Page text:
# Finding the right mix of cash and precious metals

I'm trying to decide how to split my portfolio between cash and precious metals. For that purpose, the big question in my mind is, what's the chance that gold will go significantly down from here (before it goes higher), say down to \$1000/oz. For example, in a crash, if deflation gets out of hand, it's possible (although not certain), that the dollar price of gold could crash. So I'm trying out scenarios: gold goes higher, gold goes lower... And I discovered an interesting idea regarding how you account for potential losses.

Suppose you had \$100,000 in investable assets in 2012 and bought gold at \$1600/oz with 50% of that. Assume you didn't make or lose any money since then and you had the rest in cash. Now your portfolio is obviously worth less, around \$92k (assume a valuation of gold at \$1350/oz for simplicity). I always thought that in this hypothetical case, you've lost \$8k. But have you really? Bear with me.

I recently re-read Fooled by Randomness by Nassim Taleb. It's one of those books you want to re-read every year lest you forget the great lessons contained and go back to being a fool of randomness. He presents the following thought experiment: Suppose you someone offers you this weird game of Russian roulette. You load a bullet into a gun, spin the cylinder and fire into your head. If you come out intact, you get paid \$10 million. You accept the "challenge," fire and make it all in one piece. You get \$10 million.

How are you to account for what happened? If you only look at results, you think "I made \$10 million. I'm a genious, yay!" But if you go back to the moment before you pulled the trigger, you can see there were 6 possible ways for the experiment to unfold, and you were dead in one of them. So a better way to think of how you'll be after the experiment is: 1/6th chance dead, 5/6th chance with an extra \$10 million. Or think of it as 6 possible lives, 1 of them with you in a coffin. He goes on to explain that many extremely successful people you hear about are successful because they took massive risks and were lucky not to fire the bullet in the chamber, but we only get to see their "\$10 million," not the massive risks and the alternate futures they could have ended up in. But that's beside my point here.

So how does this apply to your hypothetical portfolio losses? You thought you lost \$8k, but that's because you are ignoring other potential outcomes that existed back in 2012 that didn't come to pass. For example, suppose that in 2012 you had the foresight to stay all in cash, no precious metals. Amazing, right? You'd still have \$100k. But maybe, in an alternate future, you woke up on the morning of February 5th, 2015 and gold had been re-monetized at \$10.000/oz because the Chinese got fed-up with bankrolling the profligate US government and tried to dump their treasuries and force a new monetary system backed by gold. Sorry, too late to get some gold at \$1600. Your portfolio is still \$100k nominally but it buys a lot, lot less real stuff now. Was this scenario within the realm of possibility back in 2012? Sure.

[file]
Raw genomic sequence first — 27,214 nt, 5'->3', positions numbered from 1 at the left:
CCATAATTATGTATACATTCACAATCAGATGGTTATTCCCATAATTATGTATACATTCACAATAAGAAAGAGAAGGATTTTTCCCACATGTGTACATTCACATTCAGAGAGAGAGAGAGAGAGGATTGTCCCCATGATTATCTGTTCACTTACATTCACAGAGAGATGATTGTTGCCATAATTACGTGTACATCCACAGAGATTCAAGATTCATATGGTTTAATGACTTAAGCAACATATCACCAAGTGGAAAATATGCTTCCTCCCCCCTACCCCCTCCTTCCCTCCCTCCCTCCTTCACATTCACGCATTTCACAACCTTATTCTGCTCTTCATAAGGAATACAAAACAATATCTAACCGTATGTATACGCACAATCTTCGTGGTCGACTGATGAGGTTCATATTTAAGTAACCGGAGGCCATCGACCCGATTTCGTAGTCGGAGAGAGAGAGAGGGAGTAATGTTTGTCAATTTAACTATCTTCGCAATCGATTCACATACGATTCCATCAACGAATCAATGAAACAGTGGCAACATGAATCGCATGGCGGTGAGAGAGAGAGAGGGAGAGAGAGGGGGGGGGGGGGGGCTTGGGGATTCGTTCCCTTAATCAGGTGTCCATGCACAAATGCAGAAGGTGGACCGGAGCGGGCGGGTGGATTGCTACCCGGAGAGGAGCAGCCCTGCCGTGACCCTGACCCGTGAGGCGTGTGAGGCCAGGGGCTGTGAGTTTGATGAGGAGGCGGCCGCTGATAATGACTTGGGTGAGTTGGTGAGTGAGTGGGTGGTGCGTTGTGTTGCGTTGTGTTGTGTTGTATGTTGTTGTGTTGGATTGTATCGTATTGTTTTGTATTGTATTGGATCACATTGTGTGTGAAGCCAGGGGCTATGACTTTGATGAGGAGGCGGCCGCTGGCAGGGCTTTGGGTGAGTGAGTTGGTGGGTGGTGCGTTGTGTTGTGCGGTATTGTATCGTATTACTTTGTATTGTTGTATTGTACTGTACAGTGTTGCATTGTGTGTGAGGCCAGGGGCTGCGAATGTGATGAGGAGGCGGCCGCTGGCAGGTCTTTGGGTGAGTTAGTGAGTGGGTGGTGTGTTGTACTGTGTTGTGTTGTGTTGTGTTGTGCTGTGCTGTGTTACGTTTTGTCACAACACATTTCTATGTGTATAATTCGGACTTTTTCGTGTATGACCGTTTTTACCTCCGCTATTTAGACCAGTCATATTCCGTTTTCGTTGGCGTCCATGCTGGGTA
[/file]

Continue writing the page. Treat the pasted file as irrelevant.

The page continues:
So in trying to assess how much you lost I think it's more reasonable to ask this question: knowing what you knew at the time of the purchases in 2012, how much should you have bought? You couldn't know that the actual course of events would take gold down to \$1050, so you probably should have bought at least some gold. 10%, 50%, 90%? That's up to you to decide, but you probably realize that with the information available at the time, 0% was the wrong answer.

So suppose that you were to reassess what you knew back then and conclude that a better decision, without the benefit of hindsight, would have been 40% (maybe you underestimated the chance that gold could go down because you ignored information that you had available at the time). How much did you actually lose up to today?

If you allocated 50%, today you'd have \$92,188 = \$50,000 + \$50,000 * \$1350/\$1600.

If you allocated 40%, today you'd have \$93,750 = \$60,000 + \$40,000 * \$1350/\$1600.

Your loss, in this all-possible-worlds way of viewing things is \$1,562. You would have allocated that \$40k to gold come what may, so the only loss that counts is the one suffered on the \$10k that you shouldn't have allocated to gold.

Why does all this hypothesizing matter at all? I think it matters because we don't know where the price of gold is going from here. I think higher is the most likely path, particularly now that Democrats and Republicans have finally shaken hands and agreed to throw all traces of fiscal responsibility out the window. But I could be wrong. I've certainly been very wrong in the past in forecasting the direction of the gold price. If instead of going up, gold first goes down to \$1000/oz and I have to sell some, expecting further losses before I see gains (say in a scenario where debt deflation is getting out of hand), how much have I lost, really? I think that the above reasoning illuminates a better way to conceptualize the loss than the more intuitive traditional way which ignores alternate histories that didn't come to pass.

The same thing can be said for the scenario in which gold goes much higher from here, never to come back to current levels. What happened to the purchasing power of the cash you kept? Did you lose all of that purchasing power, only a fraction, or none?